<igx-icon igxListAction (click)="onEdit()" *ngIf=" === 1 && item.price !== '$999'">edit</igx-icon>

    When the button is pressed, inside the onEdit event handler, an 'UPDATE' transaction is created:

    public onEdit(): void {
        const newPrice = "$999";
        // there can be multiple `UPDATE` transactions for the same item `id`
        // the `newValue` property should hold only the changed properties
        const editTransaction: Transaction = {
            id: this.wishlist[0].id,
            type: TransactionType.UPDATE,
            newValue: { price: newPrice }
        // provide the first wishlist item as a `recordRef` argument
        this.transactions.add(editTransaction, this.wishlist[0]);

    Additionally, there is a function that checks items for unsaved edits:

    public isEdited(id): boolean {
        const state = this.transactions.getState(id);
        return state && state.type === TransactionType.UPDATE;

    Define delete functionality

    The third list item contains a delete button, which deletes the item's data.

    <igx-icon igxListAction (click)="onDelete()" *ngIf=" === 2 && !isDeleted(">delete</igx-icon>

    When the button is pressed, inside onDelete event handler, a 'DELETE' transaction is created:

    public onDelete(): void {
        // after a `DELETE` transaction, no further changes should be made for the same `id`
        // the `newValue` property should be set to `null` since we do not change any values,
        const deleteTransaction: Transaction = {
            id: this.wishlist[1].id,
            type: TransactionType.DELETE,
            newValue: null
        // provide the second wishlist item as a `recordRef` argument
        this.transactions.add(deleteTransaction, this.wishlist[1]);

    In addition, there is a function that checks items for unsaved deletion:

    public isDeleted(id): boolean {
        const state = this.transactions.getState(id);
        return state && state.type === TransactionType.DELETE;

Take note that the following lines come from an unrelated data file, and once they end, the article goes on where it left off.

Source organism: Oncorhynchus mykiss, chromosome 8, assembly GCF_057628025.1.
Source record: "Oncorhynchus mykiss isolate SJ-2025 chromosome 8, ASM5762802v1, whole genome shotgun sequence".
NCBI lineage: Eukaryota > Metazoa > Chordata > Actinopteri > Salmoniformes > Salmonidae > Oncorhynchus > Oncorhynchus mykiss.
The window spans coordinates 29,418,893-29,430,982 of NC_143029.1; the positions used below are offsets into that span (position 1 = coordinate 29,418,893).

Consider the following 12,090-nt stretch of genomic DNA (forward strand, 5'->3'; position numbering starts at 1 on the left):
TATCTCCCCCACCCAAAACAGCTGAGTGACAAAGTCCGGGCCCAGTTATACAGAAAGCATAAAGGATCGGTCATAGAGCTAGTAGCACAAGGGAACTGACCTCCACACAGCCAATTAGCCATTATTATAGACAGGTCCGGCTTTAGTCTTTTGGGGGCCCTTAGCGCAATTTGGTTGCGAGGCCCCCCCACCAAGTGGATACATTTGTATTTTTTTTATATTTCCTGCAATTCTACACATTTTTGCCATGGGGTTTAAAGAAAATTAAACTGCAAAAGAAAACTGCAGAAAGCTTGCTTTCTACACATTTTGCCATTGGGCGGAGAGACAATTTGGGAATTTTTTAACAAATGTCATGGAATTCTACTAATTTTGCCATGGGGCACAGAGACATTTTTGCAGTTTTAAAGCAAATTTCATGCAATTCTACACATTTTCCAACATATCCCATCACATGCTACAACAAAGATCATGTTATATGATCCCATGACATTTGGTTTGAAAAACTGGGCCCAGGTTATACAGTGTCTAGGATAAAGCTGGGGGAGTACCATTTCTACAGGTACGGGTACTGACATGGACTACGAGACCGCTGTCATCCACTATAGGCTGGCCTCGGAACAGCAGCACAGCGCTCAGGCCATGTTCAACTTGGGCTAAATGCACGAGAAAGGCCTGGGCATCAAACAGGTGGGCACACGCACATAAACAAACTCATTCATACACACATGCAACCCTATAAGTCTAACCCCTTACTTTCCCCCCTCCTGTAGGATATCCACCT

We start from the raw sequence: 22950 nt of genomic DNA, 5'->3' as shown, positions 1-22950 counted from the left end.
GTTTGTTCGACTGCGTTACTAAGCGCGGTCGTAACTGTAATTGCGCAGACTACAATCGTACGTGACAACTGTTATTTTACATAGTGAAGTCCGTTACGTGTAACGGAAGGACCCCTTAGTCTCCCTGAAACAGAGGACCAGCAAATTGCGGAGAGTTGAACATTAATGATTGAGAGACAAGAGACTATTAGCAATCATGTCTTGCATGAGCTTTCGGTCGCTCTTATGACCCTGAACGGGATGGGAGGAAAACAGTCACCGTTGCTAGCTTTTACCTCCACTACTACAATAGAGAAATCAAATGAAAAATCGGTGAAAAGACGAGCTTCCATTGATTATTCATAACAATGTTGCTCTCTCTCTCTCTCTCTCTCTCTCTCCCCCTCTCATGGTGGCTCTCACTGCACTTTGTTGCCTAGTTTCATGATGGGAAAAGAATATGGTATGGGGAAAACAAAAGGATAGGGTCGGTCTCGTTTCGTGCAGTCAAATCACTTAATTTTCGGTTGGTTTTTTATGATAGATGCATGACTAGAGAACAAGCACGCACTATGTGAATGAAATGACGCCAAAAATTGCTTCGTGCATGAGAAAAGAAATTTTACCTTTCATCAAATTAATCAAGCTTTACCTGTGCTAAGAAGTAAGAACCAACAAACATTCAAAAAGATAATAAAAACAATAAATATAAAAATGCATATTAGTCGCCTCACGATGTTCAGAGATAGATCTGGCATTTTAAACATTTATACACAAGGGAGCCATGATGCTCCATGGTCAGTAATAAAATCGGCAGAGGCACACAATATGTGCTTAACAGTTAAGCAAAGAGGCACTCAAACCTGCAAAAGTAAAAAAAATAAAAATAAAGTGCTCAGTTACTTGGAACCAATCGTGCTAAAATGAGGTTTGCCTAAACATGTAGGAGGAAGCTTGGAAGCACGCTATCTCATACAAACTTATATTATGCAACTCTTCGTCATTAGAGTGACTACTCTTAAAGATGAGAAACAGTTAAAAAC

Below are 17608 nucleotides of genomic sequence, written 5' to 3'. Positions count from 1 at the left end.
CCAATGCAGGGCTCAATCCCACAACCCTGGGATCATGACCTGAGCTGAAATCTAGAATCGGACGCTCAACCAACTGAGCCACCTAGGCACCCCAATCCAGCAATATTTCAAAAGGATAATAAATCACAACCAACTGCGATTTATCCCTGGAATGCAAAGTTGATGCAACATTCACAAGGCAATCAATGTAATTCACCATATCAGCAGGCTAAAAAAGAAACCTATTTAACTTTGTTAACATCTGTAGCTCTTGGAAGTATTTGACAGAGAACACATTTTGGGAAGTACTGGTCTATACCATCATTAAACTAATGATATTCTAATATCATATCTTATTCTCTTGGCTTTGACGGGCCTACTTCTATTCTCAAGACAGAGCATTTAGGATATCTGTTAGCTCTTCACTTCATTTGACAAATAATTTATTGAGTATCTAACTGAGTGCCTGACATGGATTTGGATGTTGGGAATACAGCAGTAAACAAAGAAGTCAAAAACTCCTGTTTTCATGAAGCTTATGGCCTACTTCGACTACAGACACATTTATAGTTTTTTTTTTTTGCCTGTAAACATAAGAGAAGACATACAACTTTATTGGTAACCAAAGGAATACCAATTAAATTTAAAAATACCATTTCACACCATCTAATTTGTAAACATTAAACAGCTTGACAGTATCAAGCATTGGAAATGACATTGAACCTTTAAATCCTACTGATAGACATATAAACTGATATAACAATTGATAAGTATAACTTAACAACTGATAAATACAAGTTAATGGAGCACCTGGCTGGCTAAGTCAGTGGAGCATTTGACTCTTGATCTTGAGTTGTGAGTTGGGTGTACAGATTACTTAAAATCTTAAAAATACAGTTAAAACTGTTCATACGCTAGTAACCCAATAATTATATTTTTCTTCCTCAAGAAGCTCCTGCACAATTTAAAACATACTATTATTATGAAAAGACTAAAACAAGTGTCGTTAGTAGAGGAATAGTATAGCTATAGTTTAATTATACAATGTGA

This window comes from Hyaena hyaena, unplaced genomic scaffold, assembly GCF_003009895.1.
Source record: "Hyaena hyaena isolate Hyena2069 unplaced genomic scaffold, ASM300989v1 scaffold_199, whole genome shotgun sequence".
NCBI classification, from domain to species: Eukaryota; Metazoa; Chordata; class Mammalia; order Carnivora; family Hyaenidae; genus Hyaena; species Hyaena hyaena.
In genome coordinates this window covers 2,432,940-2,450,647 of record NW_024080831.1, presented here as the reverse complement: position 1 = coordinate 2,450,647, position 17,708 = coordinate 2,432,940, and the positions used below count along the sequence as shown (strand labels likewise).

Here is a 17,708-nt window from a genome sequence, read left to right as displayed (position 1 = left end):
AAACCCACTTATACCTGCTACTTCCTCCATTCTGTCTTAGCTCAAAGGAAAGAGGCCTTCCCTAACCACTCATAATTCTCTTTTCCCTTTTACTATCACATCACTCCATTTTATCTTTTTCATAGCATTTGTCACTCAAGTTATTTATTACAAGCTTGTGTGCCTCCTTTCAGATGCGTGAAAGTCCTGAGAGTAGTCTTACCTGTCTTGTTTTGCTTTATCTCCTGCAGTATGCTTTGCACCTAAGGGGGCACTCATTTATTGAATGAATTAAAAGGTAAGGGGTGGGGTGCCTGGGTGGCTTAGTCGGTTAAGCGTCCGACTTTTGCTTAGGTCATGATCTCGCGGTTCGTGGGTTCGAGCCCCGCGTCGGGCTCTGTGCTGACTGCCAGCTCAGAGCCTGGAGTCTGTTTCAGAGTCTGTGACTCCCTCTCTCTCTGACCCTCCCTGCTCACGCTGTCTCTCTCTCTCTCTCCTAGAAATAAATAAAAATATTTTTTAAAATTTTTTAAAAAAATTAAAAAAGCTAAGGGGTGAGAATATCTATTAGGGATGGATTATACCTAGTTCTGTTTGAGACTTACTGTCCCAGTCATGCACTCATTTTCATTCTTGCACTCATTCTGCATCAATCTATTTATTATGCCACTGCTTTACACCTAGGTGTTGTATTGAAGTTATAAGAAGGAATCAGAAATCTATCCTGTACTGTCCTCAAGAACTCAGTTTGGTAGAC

Define add functionality

    At the end of the list an ADD button is added, which adds a new item to the list.

    <button igxButton (click)="onAdd()" [disabled]="itemAdded(4)">Add New</button>```

    When the button is pressed, inside the onAdd event handler, an 'ADD' transaction is created:

    public onAdd(): void {
        // it must have a unique 'id' property
        const item: WishlistItem = { id: 4, name: 'Yacht', price: 'A lot!' };
        // in an `ADD` transaction you do not need to provide a `recordRef` argument,
        // since there is nothing to refer to yet
        this.transactions.add({ id: 4, type: TransactionType.ADD, newValue: item });

    In addition, there is a function that checks items for unsaved addition:

    public itemAdded(id: number): boolean {
        const found = this.transactions.getState(id) || this.wishlist.find(x => === 4);
        return !!found;

    Transaction Log

    The demo demonstrates the pending transactions inside a log:

        <h5>Transaction Log</h5>
        <div *ngFor="let transaction of this.getTransactionLog()">
            {{transaction.type.toUpperCase()}} -> {{}} Costs: {{transaction.price}}
    public getTransactionLog(): any[] {
        return this.transactions.getTransactionLog().map(transaction => {
            const item = this.wishlist.find(x => ===;
            return Object.assign({ type: transaction.type }, item, transaction.newValue);

    We will also add a representation of the current state of our list. It will show how the data looks before the pending transactions are committed:

        <h5>Data Items</h5>
        <div *ngFor="let item of this.wishlist">
            <div>{{}} - {{item.price}}</div>

    Commit pending transactions

    Once we are done with all our changes, we may commit them all at once using the commit method of the igxTransactionService. It applies all transactions over the provided data:

    <button igxButton="raised" (click)="onCommit()" [disabled]="this.getTransactionLog().length === 0">Commit Transactions</button>
    public onCommit(): void {
        // the `commit` function expects the original data array as its parameter

    If we are using the igxHierarchicalTransactionService we can also use an overload of the commit method which expects primaryKey and childDataKey as arguments.

    public onCommit(): void {
        this.transactions.commit(this.wishlist, primaryKey, childDataKey);

    Clear pending transactions

    At any point of our interaction with the list, we may clear the Transaction log, using the clear method.

    <button igxButton="raised" (click)="onClear()" [disabled]="this.getTransactionLog().length === 0">Clear Transactions</button>
    public onClear(): void {

    Additional Resources